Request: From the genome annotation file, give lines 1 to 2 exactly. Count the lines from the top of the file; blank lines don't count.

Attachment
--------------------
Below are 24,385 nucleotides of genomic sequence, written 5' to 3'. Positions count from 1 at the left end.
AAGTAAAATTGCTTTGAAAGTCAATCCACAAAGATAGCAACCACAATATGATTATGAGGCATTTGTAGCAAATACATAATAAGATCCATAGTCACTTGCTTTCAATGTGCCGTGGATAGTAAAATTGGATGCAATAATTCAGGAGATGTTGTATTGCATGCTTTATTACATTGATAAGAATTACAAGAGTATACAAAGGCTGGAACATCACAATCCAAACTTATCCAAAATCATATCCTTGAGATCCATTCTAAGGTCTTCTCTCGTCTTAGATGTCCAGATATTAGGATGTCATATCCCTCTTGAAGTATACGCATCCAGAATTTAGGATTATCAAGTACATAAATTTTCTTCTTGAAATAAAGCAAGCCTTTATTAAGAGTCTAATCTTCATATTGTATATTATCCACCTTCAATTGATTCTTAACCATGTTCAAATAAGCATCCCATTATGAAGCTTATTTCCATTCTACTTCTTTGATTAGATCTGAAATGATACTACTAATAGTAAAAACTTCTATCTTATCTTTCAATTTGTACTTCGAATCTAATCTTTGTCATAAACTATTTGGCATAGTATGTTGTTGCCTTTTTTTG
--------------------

Below are 24,385 nucleotides of genomic sequence, written 5' to 3'. Positions count from 1 at the left end.
AAGTAAAATTGCTTTGAAAGTCAATCCACAAAGATAGCAACCACAATATGATTATGAGGCATTTGTAGCAAATACATAATAAGATCCATAGTCACTTGCTTTCAATGTGCCGTGGATAGTAAAATTGGATGCAATAATTCAGGAGATGTTGTATTGCATGCTTTATTACATTGATAAGAATTACAAGAGTATACAAAGGCTGGAACATCACAATCCAAACTTATCCAAAATCATATCCTTGAGATCCATTCTAAGGTCTTCTCTCGTCTTAGATGTCCAGATATTAGGATGTCATATCCCTCTTGAAGTATACGCATCCAGAATTTAGGATTATCAAGTACATAAATTTTCTTCTTGAAATAAAGCAAGCCTTTATTAAGAGTCTAATCTTCATATTGTATATTATCCACCTTCAATTGATTCTTAACCATGTTCAAATAAGCATCCCATTATGAAGCTTATTTCCATTCTACTTCTTTGATTAGATCTGAAATGATACTACTAATAGTAAAAACTTCTATCTTATCTTTCAATTTGTACTTCGAATCTAATCTTTGTCATAAACTATTTGGCATAGTATGTTGTTGCCTTTTTTTG